The temple complex spread out before us as we arrived at the top.
Many people were enjoying both the sunny day, and the beauty of the cherry trees in full bloom.

Two older ladies asked where we were from and if we had Buddhist temples like this one in America.
They then showed us the long string of large wooden prayer beads, hanging from the ceiling at the entrance of the Main Hall.
They said it is known to bless those who need healing of the eyes.

We took off our shoes and walked into the main hall, where we kneeled and prayed in front of the wooden statue of Yakushi Nyorai – The Medicine or healing Buddha.
I prayed for my sister and mother and for all those who need healing of all kinds.

The main hall was built in 1570.
The wooden statue of the medicine Buddha was created in the Heian period (794AD-1185AD)
It is 182cm tall and it was carved from a single piece of wood.

There are many other wooden halls in the temple complex, as well as a pagoda, a bell tower and other beautiful sculptures.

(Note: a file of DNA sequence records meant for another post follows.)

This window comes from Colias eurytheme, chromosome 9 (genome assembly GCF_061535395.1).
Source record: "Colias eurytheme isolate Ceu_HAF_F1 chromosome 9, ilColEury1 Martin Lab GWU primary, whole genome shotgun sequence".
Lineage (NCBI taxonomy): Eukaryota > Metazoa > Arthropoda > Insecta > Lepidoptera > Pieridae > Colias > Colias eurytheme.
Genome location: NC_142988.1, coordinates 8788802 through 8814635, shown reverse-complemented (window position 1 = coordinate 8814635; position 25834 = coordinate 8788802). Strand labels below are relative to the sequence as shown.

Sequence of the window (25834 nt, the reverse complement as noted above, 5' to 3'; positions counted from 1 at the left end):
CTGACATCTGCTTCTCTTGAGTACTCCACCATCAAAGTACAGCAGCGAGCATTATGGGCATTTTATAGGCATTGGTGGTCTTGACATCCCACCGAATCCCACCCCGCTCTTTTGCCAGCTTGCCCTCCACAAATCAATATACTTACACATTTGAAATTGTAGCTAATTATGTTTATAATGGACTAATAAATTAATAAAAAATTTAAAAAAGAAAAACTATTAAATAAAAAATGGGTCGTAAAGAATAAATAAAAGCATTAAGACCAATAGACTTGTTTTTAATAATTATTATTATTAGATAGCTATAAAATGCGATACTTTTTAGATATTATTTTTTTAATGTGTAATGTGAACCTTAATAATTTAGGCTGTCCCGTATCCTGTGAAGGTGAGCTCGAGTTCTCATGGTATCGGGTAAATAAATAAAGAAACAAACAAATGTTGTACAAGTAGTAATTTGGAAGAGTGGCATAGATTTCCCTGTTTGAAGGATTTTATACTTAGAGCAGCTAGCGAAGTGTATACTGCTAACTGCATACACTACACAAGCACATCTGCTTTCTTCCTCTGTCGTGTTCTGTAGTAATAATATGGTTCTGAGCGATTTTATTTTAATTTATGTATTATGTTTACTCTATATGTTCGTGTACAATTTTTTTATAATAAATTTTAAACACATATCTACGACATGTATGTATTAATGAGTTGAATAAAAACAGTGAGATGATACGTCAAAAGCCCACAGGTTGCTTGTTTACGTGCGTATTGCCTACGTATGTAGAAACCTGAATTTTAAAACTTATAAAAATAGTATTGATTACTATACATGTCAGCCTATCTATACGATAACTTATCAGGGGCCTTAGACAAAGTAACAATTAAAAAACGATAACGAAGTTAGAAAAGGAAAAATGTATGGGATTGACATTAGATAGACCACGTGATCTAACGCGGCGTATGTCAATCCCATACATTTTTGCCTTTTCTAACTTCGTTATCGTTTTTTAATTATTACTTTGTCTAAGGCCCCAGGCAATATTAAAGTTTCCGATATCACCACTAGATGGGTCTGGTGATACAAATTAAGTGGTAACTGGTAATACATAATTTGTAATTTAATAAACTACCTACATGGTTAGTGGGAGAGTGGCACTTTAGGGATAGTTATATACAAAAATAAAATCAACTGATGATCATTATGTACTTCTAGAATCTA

A statue of Kannon, or Kuan Yin, wearing a tubular crown, also dates back to the early Heian period.

The original triple pagoda was burned down in the Genpei Japanese civil war era (1180–1185), and was rebuilt in the late Edo period, in 1815.

The eleven-faced Kannon statue was carved from Zelkova wood, and the lovely and serene face of the Goddess was made in the late Heian period.

At that time, using the rare and sacred Zelkova wood to create the sculptures, instead of the more abundant cypress wood, was an attempt to make the sculptures sacred and holy.

We were offered hot tea by some women volunteering under the beautiful Sakura trees in the temple grounds.

After saying our prayers, we got our book and scroll stamped and made our way down the mountain toward Saidaiji Temple, temple number 1 of this pilgrimage.

It was a nice walk through fields on very narrow roads, mostly used by school kids on bicycles.

It was time for lunch, and Google map showed that there was a bakery nearby.
The bakery was actually a big commercial bread factory, but they had in the parking lot a food truck that was set up as a tiny shop, selling freshly baked products.
We chose small buns with black sesame seeds on them, and sat to eat this delicious lunch on a wooden table by the truck.

We chose to approach temple number one from the river.
We walked by the river which had small boats and a row of blossoming cherry trees along its shore.